BY REBECCA ISENHART
When Darius Irani first started his five-week, four-college-credit course on entrepreneurship at Babson College in Massachusetts, he knew next to nothing about business.
A few days after returning from the crash course in starting socially conscious business ventures, he was spitting out facts about LLC’s and triple-bottom-lines at the bewildering pace of an auctioneer who’s about to miss a flight.
This will surprise no one who knows Irani, a super-sharp rising senior who pops up everywhere: volunteering at MiSci, giving demonstrations with the robotics club, lobbying the Board of Education for greater transparency. His primary interests are in engineering and technology, but he believes a solid business education can make the skills he already has more useful in the long term.
“I have ideas and I want to learn how to bring them to fruition,” Irani said.
Lots of people want to develop their ideas, but not every soon-to-be high school senior would choose to spend five weeks of summer enthusiastically giving presentations in exchange for criticism. Perhaps they should, though; Irani said he made fascinating friends that could have been found only in an intensive program such as the one he attended.
There were 96 students at the entrepreneurship boot camp, and 45 percent were from outside the United States. They came from 22 countries, from Cameroon to South Africa.
“All the students are still talking a bit,” especially through social media platforms like Facebook, he said. He’s still working on one project he started alongside three other classmates: Raahill Reddy, who traveled from Bangalore in India, Alex Burns, and Mia Chao.
The program was open only to high school students of an exceptional caliber. For example, Reddy is already the CEO of a startup in India. The foursome worked together to craft a final project that they presented to their professors, Fortune 500 CEOs and investors, all of whom provided feedback.
The group’s final project, called Deliver More, runs along the lines of sharing services like Uber, where people taxi one another, and AirBnB, where people rent out their homes on a short-term basis. Irani’s app will seek to connect commuters with consumers who need packages delivered on a same-day basis.
For example, commuters might enter their driving schedules into an app, and consumers would similarly enter the time and place they needed a package delivered. Deliver More would facilitate a connection between the two, then handle payment processing.
“We coined the term ‘package-share,’ ” Irani said. “It’s just normal people delivering to normal people.”
He knows that much larger corporations are already prepared to fulfill people’s delivery needs, so he said the company they imagined had to improve on the concept. He said same-day delivery under a “package-share” model would be cheaper and more reliable.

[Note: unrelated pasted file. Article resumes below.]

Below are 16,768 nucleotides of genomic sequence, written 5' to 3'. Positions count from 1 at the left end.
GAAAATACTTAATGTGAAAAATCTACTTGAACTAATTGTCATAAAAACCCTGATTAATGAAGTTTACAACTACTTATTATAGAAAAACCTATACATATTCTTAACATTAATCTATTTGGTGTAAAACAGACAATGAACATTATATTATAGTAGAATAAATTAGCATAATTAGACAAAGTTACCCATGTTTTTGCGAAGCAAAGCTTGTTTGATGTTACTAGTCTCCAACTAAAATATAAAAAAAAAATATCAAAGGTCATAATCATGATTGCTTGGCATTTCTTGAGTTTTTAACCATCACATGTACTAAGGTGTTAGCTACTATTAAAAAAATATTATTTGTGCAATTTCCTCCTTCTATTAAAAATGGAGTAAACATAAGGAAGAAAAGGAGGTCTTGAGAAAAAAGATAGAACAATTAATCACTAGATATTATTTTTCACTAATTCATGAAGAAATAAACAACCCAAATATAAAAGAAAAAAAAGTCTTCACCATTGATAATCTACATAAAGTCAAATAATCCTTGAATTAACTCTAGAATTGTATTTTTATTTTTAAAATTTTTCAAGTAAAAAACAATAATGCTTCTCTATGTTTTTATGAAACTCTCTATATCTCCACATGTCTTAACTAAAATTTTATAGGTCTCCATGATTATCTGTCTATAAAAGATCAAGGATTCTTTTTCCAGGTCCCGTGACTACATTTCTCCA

“Our value proposition was: We’re quick, we’re affordable, we’re safe,” he said.
The four high school students are still, even internationally, working together on the project. Irani said the foundation they laid for Deliver More was impressive. “I was amazed at how much we were able to accomplish,” he said.
It’s especially astonishing considering this was the third project in five weeks that the students worked on.
The first was an idea-generation exercise, where Irani came up with the concept for a backpack that wirelessly monitors posture and warns the wearer about potential back injury.
The second was a challenge where students had to conceptualize a way to create socially and environmentally responsible clothing.
That second project was the part of the experience where Irani learned the largest amount of surprising information. In fact, he said the things he learned changed the way he thinks about consuming.
“It proved to be much more difficult than it seemed at first,” he said.
He and his classmates had decided to create an environmentally and socially responsible sandal, which he initially thought would be no tougher than making sure materials were recyclable and employees were fairly paid. They quickly encountered some real-world roadblocks.
For one, Irani learned that consumers are in the habit of purchasing the cheapest option available. A socially responsible item that is expensive won’t have much impact because few will buy it.
He also discovered that examining the employment practices and working conditions of every step in the supply chain is nearly impossible, especially in the garment industry, where there are innumerable bonded workers locked in near slavery.
For example, even if working conditions are excellent in the factory where workers sew the clothing, it’s possible the people who dyed it somewhere else had few rights.
“It’s a much more complex problem than it seems,” he said. He added that in his human rights classes at Babson, which were an integral part of the entrepreneurship course, he became more interested in personal activism.
“A lot of people think, ‘Just me doing something won’t make much of a difference,’ ” he said. “There are movements, and they do work. It really just takes a consumer push.”
Even after several weeks of intensive, college-level learning, Irani seemed energized as ever and ready to charge through his final year at Niskayuna High School. He’ll continue to focus on science and engineering this coming year, but expects to double-major or minor in business when he moves on to college.
“It’s one thing to have ideas. Business skills allow you to bring [them] to fruition,” he said. “That’s what attracted me to entrepreneurship in the first place.”